Introduction - North DakotaNorth Dakota, located in the Midwest Region of the United States, is one of the larger U.S. states but is also one of the least populated. If the dry and rugged badlands come to mind when you think of North Dakota that is because it is one of North Dakota's most well-known geographic features. Below, you'll discover lists of interesting facts about North Dakota including a famous entertainer who was born there, what president had a National Park named after him there, and where the possible mid-point of the North America lies. The information is in a kid-friendly format so it is both easy to read and easy to understand.
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North Dakota Quick Facts
- North Dakota is the 39th state to become part of the United States. It became a state on November 2, 1889.
- The population of North Dakota is 739,482 (2014 US Census Bureau) ranking it 47th in total population among U.S. states.
- With an area of 70,700 square miles (183,272 square kilometers), North Dakota is the 19th largest state.
- The state capital is Bismarck.
- The largest city in North Dakota is Fargo.
- The state abbreviation is ND.
- The name given to residents is North Dakotans.
- The state nicknames are the Roughrider State, Peace Garden State, and Flickertail State.
- The state song is, "North Dakota Hymn".
- The wild prairie rose (Rosa blanda or Rosa arkansana) was named the official state flower in 1907.
- The state motto is "Liberty and union, now and forever, one and inseparable".
- The highest point in this state is White Butt; it is 3,508 feet (1,069 meters) above sea level.
Interesting North Dakota Facts
- The name of the state "Dakota" is derived from the Native American Indian Sioux tribe word meaning friend or ally.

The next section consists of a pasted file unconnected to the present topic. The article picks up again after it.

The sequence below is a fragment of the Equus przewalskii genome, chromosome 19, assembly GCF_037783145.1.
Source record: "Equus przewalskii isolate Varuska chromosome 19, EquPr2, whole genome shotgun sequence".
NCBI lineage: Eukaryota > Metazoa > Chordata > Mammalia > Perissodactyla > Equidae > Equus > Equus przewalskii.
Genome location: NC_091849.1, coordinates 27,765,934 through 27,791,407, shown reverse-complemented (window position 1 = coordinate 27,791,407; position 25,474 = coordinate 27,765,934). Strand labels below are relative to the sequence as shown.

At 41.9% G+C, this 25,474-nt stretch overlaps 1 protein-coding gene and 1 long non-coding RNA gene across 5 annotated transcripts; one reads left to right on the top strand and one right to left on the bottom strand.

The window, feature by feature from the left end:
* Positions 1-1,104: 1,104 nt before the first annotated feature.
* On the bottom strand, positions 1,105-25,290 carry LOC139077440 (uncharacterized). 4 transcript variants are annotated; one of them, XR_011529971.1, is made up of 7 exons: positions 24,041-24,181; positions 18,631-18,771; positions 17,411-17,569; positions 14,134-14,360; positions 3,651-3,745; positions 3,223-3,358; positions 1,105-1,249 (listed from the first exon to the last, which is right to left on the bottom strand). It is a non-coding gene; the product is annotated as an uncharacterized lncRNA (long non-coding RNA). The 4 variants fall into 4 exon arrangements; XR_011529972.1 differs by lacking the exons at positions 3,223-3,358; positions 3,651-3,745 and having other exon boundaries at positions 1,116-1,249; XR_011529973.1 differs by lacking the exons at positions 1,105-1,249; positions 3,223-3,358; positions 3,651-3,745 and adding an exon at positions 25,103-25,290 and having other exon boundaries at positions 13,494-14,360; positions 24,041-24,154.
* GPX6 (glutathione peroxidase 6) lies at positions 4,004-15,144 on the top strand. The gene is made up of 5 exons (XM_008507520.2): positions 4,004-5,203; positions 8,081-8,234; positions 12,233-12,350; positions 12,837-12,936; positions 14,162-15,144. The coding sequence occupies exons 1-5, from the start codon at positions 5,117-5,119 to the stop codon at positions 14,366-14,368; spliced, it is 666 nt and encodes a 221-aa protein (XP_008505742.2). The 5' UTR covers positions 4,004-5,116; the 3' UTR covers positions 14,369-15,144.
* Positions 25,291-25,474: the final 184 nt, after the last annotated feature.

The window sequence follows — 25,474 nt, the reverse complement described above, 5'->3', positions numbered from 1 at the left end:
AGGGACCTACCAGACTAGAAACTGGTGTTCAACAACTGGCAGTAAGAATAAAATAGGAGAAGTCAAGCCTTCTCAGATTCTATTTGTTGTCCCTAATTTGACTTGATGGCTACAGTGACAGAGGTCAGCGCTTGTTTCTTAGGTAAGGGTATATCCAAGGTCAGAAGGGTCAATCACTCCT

- North Dakota borders South Dakota to the south, Minnesota to the east (separated by Red River of the North), Montana to the west and Canada to the north.
- An interesting fact about North Dakota is that it is not totally clear if North Dakota is the 39th state to be admitted to the Union (U.S.A.) or the 40th. Both North Dakota and South Dakota gained statehood on the same day, November 2nd of 1889. On this day U.S. President Benjamin Harrison signed papers admitting both states, but which papers were signed 1st is unknown. North Dakota is usually considered the 39th state and South Dakota the 40th based purely on alphabetical order.
- Agriculture is North Dakota's largest industry.
- North Dakota is one of the largest producers of oil in the United States; as of 2012 it ranked second only to Texas in oil production.
- The major rivers in this state are the Red River of the North, Pembina River, Sheyenne River, James River, and the Missouri River.
- The major lakes are Lake Ohe and Lake Sakakawea.
- In 2014 North Dakota was named the "best-run state in the country" by the news organization 24/7 Wall Street.
- North Dakota does not have many tourist attractions and is one of the least visited states of the 50 U.S. states; one of the few tourist attractions is Theodore Roosevelt National Park.
- President Theodore Roosevelt was quoted as saying, "I would not have been president if not for my experience in North Dakota". It is where he fell in love with nature and began thinking about conservation, which he championed for throughout his presidency. Because of his conservation efforts as President, which included establishing 5 National Parks and protecting both wildlife and public land, the Theodore Roosevelt National Park was named in his honor.
- A monument was erected in the city of Rugby, North Dakota to mark the location that the town claims is the geographic center of North America. A United States flag and Canadian flag fly on both sides of the monument.
- Fort Yates, North Dakota is the home of Sitting Bull State Historical Site.
- North and South Dakota together produce 90 percent of the Sunflowers grown in the U.S.
- Entertainer and musician, Lawrence Welk, was born on March 11, 1903 in Strasburg, North Dakota.
North Dakota Historical Facts
- The Native American tribes indigenous to the area that is now North Dakota are the Lakota, Mandan, Ojibwe, and the Hidatsa.
- French-Canadian trader La Verendrye was one of the earliest explorers of present-day North Dakota; he explored the region in 1738.
- In 1762 the region that is now North Dakota became part of Spanish Louisiana.
- The region that is today North Dakota was purchased in 1803 by the U.S. from France as part of the Louisiana Purchase.
- Before gaining statehood most of the area that is now North Dakota was originally part of the United States Minnesota Territory and later part of the Dakota Territory.